With the regatta in full swing its difficult to get away from the swell of visiting yachts. Plus we’re with a group of other cruising boats we actually rather like. Our compromise is to travel with our buddies and embrace normal cruising life. Despite our ‘normal’ get away attitude we find living around other boats rather fun. The up side to it all is the children are having a ball with other boat kids and we’re having a wonderful time having a little bit of separation from full on 24/7 family time. There is no escaping it, living as a family in such close confines is peculiar for any culture and is definite difficult for us all at times.
You may remember we bumped into s/v Christopher in Samoa without its 8year old owner on board. Well they were in Tonga, and him and Cosmo got on famously. Actually the family were all rather lovely and we went out for pizza with them and the whole crew. Picture below shows Z and C being picked up by tender to go on a ‘play date’ on the yacht. We only heard that ‘Angry Birds’ flew all over the main cabin – so glad we weren’t there.
Swallow cave which the kids dived down about 1 1/2m to get into the inner cave.
And so, away from Neiafu we visited a number of anchorages, which in Vava’u are all numbered from 1 – 40 on the chart so that the charter boats wont get lost. It's odd on the VHF to hear people
arranging to meet in anchorage #23 – possible reason is that many of the local names are pretty unpronounceable and people would just end up in different places and never find each other.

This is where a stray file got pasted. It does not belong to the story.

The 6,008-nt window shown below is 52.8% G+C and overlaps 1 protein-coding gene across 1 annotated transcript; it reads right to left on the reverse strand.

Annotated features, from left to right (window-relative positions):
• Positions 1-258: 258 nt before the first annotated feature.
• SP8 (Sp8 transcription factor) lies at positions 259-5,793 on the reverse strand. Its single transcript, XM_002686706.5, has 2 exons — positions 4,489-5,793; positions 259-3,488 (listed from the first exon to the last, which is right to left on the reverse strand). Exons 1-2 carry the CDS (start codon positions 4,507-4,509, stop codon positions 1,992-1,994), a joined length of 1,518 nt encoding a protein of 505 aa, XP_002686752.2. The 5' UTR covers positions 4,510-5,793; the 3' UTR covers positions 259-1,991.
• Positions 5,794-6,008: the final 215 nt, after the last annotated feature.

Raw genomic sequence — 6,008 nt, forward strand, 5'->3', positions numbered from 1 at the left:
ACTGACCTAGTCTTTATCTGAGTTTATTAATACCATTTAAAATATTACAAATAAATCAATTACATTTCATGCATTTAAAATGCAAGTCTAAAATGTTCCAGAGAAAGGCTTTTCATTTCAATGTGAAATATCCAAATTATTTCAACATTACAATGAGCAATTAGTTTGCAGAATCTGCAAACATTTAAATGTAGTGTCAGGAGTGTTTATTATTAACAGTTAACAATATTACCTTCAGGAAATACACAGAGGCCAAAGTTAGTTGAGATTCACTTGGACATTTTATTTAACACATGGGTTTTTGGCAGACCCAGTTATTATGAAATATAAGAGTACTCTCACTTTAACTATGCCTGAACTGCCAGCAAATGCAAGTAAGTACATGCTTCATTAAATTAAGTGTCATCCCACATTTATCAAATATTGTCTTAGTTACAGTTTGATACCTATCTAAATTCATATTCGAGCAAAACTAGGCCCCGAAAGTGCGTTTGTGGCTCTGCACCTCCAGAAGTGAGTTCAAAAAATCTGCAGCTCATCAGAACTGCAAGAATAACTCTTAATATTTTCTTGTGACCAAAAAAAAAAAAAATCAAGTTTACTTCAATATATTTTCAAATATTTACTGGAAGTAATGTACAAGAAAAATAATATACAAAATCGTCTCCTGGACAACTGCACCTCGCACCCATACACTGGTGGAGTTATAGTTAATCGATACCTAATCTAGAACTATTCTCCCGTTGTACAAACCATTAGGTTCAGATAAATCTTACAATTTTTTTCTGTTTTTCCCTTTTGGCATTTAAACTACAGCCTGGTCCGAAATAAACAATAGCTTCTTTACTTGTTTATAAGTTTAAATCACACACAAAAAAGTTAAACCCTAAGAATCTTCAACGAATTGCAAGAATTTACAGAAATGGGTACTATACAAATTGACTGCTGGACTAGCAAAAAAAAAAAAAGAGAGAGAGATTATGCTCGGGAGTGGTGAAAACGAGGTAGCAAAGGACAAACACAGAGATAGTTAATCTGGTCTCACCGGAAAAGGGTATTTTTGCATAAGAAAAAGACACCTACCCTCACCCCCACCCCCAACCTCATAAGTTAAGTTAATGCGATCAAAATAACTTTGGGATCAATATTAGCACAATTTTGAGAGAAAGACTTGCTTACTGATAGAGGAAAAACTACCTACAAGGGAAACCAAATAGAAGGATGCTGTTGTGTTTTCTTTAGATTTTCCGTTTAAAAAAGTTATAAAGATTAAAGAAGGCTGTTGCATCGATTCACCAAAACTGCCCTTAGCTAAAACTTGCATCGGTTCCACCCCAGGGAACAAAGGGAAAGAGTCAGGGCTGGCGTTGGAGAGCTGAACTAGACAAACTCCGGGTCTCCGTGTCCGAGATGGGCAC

Anchorage 33 – Kenutu where the sun shone and we found shells again on deserted beaches.
Above and below
Blow holes in the rocks which took some climbing up to
Meeting up with our buddies from Canada that we met in Samoa is a major plus for us all. The children haven’t stopped talking about Charlie(13) Riley(11) and Saylor (6) and for us adults it’s a never ending riot. Doug has set up a rope swing off the boom of their very pretty ‘Hans Christian’ traditional design boat. The kids are happy to spend a whole day throwing themselves off into the water and come nightfall us adults find ourselves enjoying the thrill of it all too, Only to be halted in full swing by a very cross Zinnia having been woken to ridiculous parental escapades. Colin and I where frog marched back to our boat and dispatched to bed immediately by a very un-amused prudish 10yr old. Shades of AB-FAB we think.
Z swinging from . . . . s/v Longshot II
Longshot (rechristened 's/v Loads ‘o noise) still hooked into plenty of fish including this huge giant trevally.
A visit to dive into a fresh water cave – brrrrr.